What I am getting at is that functioning in what we call ‘reality’ is a name game, a game of giving and/or learning nouns. It is a process of simply labeling something with a noun, and then memorizing that noun. That is learning. And this cooperation of naming amongst humans is good and advantageous for communicating and therefore advantageous for many types of progress. However, we as humans owe it to ourselves to remember that this process is completely abstract. It is an inherent illusion that is best described as a process towards a greater approximation, not an absolute truth, and by all accounts ignores so much, as so much does not practically affect us. And anything that doesn’t practically affect us gets labeled as “nothing” aka “no-thing”, which is how we got that word.
We must keep in mind that this process, this name game, provides us the opportunity to refine our perception, and to explore all we may have missed or not yet fully realized. This process implies that things, both physical and conceptual, can be redefined by renaming and reordering based on physical or mental focus, or any logic that fits. It’s possible that a table was invented before a chair or vice-verse. Or they both came into invention together. Or maybe they were both carved from wood in a chair-table combo, a primitive picnic table of sorts, with a single name to describe the whole. Or a table first, with a rock for a chair, still labeled a ‘rock’, with a chair being created to replace the rock. And agreement with self and others validating these creations of “things”. Because of course, even the most logical of things to us are shared illusions. For example, some cultures eat with forks and some cultures eat with chopsticks. Both work. Both are simply a workable paradigm to a human need. A culture could have settled on a “two forks, used like chopsticks” paradigm. Any made-up paradigm that achieved the human-desired end of eating would have worked. A fork, chopsticks, some combo of the two, or something completely different. When we look up at the stars, what we see is chaos. It is us that draw the constellations.
These paradigms of words that we call reality are constantly expanding, contracting, and being reordered based on a process of division and calculus: Dividing one “thing” as different from “another” and calculating what “it” is versus the “other”. We as people are constantly doing this. And we can take control of it. It’s simple to do. We can constantly reorder, reframe, and rename things simply to experiment. Simply to try to find a greater truth. It is simply a matter of refining the microscope of our perception based on our needs. We could easily label a tree ‘a tree’ and ignore leaves as a separate part if we wished. But labeling leaves as ‘leaves’ versus the tree as a whole is beneficial to our daily logical need to communicate for survival. So we take that extra step of separating a tree into parts. This way we know what is a tree versus its leaves versus its fruit. Because by understanding that, we can survive better. So we only tend to separate things when they serve a greater benefit in doing so.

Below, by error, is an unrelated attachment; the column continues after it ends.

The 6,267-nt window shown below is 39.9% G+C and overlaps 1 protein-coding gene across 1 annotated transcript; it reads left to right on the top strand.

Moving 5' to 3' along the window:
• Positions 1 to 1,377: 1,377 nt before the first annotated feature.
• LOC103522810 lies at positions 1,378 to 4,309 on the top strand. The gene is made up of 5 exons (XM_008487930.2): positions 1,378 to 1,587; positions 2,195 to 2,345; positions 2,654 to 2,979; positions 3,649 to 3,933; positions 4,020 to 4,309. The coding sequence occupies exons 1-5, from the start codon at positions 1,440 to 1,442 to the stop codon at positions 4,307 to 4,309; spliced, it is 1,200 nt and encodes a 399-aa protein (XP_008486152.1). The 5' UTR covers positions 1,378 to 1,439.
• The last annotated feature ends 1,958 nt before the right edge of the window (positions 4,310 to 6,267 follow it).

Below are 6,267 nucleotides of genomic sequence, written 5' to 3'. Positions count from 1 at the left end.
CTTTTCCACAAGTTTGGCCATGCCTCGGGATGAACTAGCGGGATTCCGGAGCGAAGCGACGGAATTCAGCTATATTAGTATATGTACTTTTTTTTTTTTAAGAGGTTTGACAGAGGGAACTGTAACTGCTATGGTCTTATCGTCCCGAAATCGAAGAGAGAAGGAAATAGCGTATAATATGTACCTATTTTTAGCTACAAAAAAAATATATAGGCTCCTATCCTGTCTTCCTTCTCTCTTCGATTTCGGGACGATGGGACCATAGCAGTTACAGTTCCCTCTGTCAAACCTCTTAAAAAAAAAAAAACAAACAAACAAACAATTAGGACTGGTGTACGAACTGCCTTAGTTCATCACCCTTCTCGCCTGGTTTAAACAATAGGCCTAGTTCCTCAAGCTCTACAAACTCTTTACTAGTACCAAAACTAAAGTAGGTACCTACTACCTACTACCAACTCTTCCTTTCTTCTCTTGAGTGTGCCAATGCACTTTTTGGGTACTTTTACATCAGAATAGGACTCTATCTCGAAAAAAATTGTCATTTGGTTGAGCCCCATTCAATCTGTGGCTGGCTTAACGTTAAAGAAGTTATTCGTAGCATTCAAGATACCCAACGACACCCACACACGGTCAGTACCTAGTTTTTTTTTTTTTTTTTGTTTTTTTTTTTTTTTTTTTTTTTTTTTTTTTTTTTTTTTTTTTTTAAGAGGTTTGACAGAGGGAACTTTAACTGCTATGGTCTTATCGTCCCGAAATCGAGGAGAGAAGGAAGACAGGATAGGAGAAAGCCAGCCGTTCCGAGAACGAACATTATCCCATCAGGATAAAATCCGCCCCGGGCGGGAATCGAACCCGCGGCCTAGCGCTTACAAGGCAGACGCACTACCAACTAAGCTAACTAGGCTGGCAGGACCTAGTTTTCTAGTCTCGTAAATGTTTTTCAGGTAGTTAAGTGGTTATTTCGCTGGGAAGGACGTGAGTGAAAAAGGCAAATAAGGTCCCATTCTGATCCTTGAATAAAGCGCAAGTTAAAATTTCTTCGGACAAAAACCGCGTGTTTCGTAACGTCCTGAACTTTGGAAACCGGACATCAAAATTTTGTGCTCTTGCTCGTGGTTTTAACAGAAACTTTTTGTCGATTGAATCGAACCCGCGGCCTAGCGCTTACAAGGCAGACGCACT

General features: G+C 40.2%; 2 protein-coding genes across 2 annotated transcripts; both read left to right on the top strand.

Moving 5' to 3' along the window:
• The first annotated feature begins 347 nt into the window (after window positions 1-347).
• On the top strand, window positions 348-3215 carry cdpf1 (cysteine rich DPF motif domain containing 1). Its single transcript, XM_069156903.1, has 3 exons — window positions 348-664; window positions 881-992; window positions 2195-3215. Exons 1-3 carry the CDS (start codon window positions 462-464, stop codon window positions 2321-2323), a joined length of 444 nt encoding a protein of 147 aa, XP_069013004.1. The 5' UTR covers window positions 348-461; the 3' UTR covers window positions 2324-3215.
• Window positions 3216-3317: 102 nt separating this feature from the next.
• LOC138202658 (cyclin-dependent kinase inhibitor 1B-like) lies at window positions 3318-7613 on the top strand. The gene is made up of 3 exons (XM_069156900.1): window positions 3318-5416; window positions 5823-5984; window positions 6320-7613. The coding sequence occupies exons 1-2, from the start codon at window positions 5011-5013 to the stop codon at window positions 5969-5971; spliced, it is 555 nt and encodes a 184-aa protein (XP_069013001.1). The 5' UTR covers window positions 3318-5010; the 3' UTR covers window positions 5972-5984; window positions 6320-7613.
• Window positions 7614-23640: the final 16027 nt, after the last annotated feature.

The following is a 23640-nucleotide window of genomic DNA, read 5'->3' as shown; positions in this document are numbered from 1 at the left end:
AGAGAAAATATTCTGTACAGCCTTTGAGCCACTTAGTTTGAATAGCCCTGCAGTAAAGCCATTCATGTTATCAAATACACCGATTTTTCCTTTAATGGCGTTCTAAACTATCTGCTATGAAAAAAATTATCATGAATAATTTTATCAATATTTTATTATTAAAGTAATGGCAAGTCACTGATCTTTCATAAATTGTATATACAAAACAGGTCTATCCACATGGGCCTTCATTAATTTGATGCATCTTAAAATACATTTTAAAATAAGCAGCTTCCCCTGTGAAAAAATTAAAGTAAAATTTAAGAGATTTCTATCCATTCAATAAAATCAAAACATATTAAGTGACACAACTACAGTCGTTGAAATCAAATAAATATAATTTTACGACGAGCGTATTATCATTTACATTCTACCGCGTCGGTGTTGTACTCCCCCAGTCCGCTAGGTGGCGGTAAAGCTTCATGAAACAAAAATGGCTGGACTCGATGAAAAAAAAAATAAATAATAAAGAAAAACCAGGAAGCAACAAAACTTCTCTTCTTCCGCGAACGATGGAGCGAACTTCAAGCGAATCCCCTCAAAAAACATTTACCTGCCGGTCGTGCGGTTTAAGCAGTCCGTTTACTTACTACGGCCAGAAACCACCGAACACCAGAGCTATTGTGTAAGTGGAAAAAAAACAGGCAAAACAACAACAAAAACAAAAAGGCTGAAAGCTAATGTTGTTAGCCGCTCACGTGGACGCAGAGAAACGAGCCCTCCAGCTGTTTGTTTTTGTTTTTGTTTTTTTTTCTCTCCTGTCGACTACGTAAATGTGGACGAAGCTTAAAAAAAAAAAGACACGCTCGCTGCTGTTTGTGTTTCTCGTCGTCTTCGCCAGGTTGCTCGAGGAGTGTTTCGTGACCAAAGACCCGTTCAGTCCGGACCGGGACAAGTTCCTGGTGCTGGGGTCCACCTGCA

We separate things based on their properties. This judgment of properties is defined by our logic. And this logic is defined by our desires. Reason is the slave of desire. And as humans, we ignore a lot of the background to exert control as quickly as possible over our desires that emerge from chaos. As the expression goes, there’s what we know, there’s what we don’t know, and there’s what we don’t know we don’t know. The latter being infinitely bigger than the former two. The amount of reality we ignore is infinitely greater than the amount of reality we acknowledge through this process of mental focus: This process of using language to zero in on a “thing”.
This illusion of order with words is nothing more than a temporary constant that aids us in survival or gratification. If we went back far enough in distance from our sun, yet could still see our sun, it would seem to simply appear and then explode. Because the farther you are away from the gravitational pull of a thing, the faster time moves. Meaning if we could look far enough at a distance from our sun, we would write our sun off as mere chaos — not the object we view as rising in the east and setting in the west in an orderly fashion. And even experiencing anything up close, we would write it off as chaos over time — as everything dies, changes, and goes through metamorphosis. With enough time and/or distance, we eventually find more anomalies than constants. But amid any experience, for the brief moment, we’re experiencing any experience, we will find the constants of that experience that aid us in achieving our wants, and from those noticed constants, we will create “things”.